While our lawns show clear signs of drought damage, our trees are much different. The signs of drought are subtle, and for some trees it can take up to three years to see the full effects of drought damage. Because of this, it is important to be proactive with tree and lawn care during drought season.
Caring For Trees
In time of drought, it is important to remember that prolonged lack of water and dry soil conditions significantly reduce a tree’s life span. You can do a self-inspection of your trees to judge if they may be suffering from drought damage. Three things to look out for are:
- Tree condition
- Color of the leaves
- Pest problems
Start with the appearance of the tree: a thinning canopy or branches dying and drying out are signs of drought damage.
Trees experiencing short-term drought stress often will have wilted, early dropping, scorched or curling leaves. Pay attention to the color of these leaves as well: if they are brown at the tips or edges or have premature fall coloring, there is a good chance the tree is under stress from drought.
Pest problems can be a result of long-term drought damage. Insects such as borers and diseases such as canker disease will take advantage of drought stressed trees and cause further damage.
Spotting these symptoms can be alarming, but there are ways to maintain your trees in a drought and combat damage.
The best time to hydrate your trees is in the morning. This is the time that water is most easily absorbed into the soil. Watering should be done once or twice a week, allowing saturation of the upper 12 inches of soil.
To water deeply, set your sprinkler beneath the tree directly away from the trunk concentrating on the areas directly beneath the foliage known as the “drip zone.” This allows for the soil to absorb the moisture it needs.
Trees should be watered as slowly as possible. To gauge the correct amount of watering time, place an empty can of soup in the drip zone. The tree will be sufficiently watered when two inches of water have filled the can.
Wondering if your tree is getting enough water?: The answer is in the soil. To test your soil, poke a long screwdriver into the dirt—if it’s hard to push in, the water may not be reaching the roots.
Alternate watering methods include using a drip hose or just applying a slow trickle from a standard garden hose. To monitor how much water you’re using, take a 5-gallon bucket and puncture two to three small holes in the bottom. Place the bucket directly on top of the soil, fill it with water and wait until the bucket slowly empties into the soil. Move the bucket all the around the root zone, repeating this watering process.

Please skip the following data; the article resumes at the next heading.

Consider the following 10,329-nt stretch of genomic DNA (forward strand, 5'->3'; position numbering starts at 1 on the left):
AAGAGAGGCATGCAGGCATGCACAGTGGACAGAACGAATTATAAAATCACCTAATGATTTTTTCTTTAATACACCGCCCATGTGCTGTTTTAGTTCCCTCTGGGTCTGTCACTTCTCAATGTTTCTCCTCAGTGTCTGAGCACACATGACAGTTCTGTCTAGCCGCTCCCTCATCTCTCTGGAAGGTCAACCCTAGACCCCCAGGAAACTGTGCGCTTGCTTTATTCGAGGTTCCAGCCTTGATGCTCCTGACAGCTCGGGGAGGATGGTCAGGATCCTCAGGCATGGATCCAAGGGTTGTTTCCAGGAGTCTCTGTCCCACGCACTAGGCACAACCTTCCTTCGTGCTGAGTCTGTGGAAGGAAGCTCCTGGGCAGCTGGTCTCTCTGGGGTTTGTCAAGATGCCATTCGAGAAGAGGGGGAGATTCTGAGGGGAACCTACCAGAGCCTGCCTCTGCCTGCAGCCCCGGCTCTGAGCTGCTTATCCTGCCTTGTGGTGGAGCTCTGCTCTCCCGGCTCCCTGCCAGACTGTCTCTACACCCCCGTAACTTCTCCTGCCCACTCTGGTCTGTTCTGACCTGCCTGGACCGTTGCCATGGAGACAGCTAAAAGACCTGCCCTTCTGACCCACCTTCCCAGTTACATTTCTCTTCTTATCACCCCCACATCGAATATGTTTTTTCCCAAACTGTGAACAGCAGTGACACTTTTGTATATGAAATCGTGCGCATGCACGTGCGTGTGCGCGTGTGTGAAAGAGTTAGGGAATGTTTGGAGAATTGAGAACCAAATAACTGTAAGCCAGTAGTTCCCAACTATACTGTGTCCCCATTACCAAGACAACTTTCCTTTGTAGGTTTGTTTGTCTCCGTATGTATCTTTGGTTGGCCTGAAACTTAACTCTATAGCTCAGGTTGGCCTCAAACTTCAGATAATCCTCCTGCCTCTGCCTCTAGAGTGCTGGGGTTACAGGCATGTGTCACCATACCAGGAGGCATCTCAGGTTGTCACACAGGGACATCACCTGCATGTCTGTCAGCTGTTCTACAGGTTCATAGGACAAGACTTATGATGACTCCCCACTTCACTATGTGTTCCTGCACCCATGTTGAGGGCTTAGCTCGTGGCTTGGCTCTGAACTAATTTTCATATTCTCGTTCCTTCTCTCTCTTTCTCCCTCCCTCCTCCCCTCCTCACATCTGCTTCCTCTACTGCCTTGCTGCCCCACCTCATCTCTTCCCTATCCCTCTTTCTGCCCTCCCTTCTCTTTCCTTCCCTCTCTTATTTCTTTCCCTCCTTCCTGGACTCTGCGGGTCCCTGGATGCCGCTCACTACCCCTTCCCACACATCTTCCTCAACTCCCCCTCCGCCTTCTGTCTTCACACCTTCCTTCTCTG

Subsurface watering is a service Davey provides to efficiently get to the root of your trees and keep them hydrated during a drought. Using an injection probe, the top 12 inches of soil are watered. The deep watering process allows for more efficient distribution and less chance of run off or evaporation.
If your concerned about watering your trees efficiently, use the form below to contact your local professionally trained arborist and ask about subsurface watering.
Properly pruning your trees is a way to improve their structure and strength. Tress with broken, dead, insect-infested or disease-stricken branches will be more susceptible to damage during a drought.
Watch this video for expert advice on how to properly prune your trees. We encourage you to not take on pruning jobs that may become a safety hazard. Contact your local professionally trained arborist for assistance.
Mulching your tree is a great method to reduce moisture lost during a drought. For the best results, avoid volcano mulching, which can cause a number of issues including tree disease and decay, insect damage and unstable trees.
How do you know if you’re mulching properly?: Follow the “4x4x4” rule: Keep the mulch 4 inches from the trunk, 4 inches thick, 4 feet out.
Caring For Lawns
To keep your lawn at its best, there are maintenance steps you can take before or after a drought begins.
Maintaining your yard prior to drought with the correct level of fertilizer, coupled with good water management practices will help reduce drought damage on your lawn.
If Your Lawn Has Already Been Damaged By Drought
Watering the lawn: During a drought, it is important to water the grass in a way that will reduce waste. Watering needs to occur slowly over multiple intervals that allow water to soak into the ground.
Seeding the Lawn: If your lawn has damaged spots, spot seeding can help the thin or bare areas. Small areas can be seeded by hand. First, loosen the soil to provide a good soil-seed contact, and then sprinkle the seeds into the problem area. Seeded areas should get light and frequent watering for the first couple of weeks to encourage growth.
Mowing the Lawn: to mow the lawn, raise the mowing height to shade the soil. This cools the surface, reducing moisture requirements and weed competition. Also, it will ensure that less water evaporates from the soil.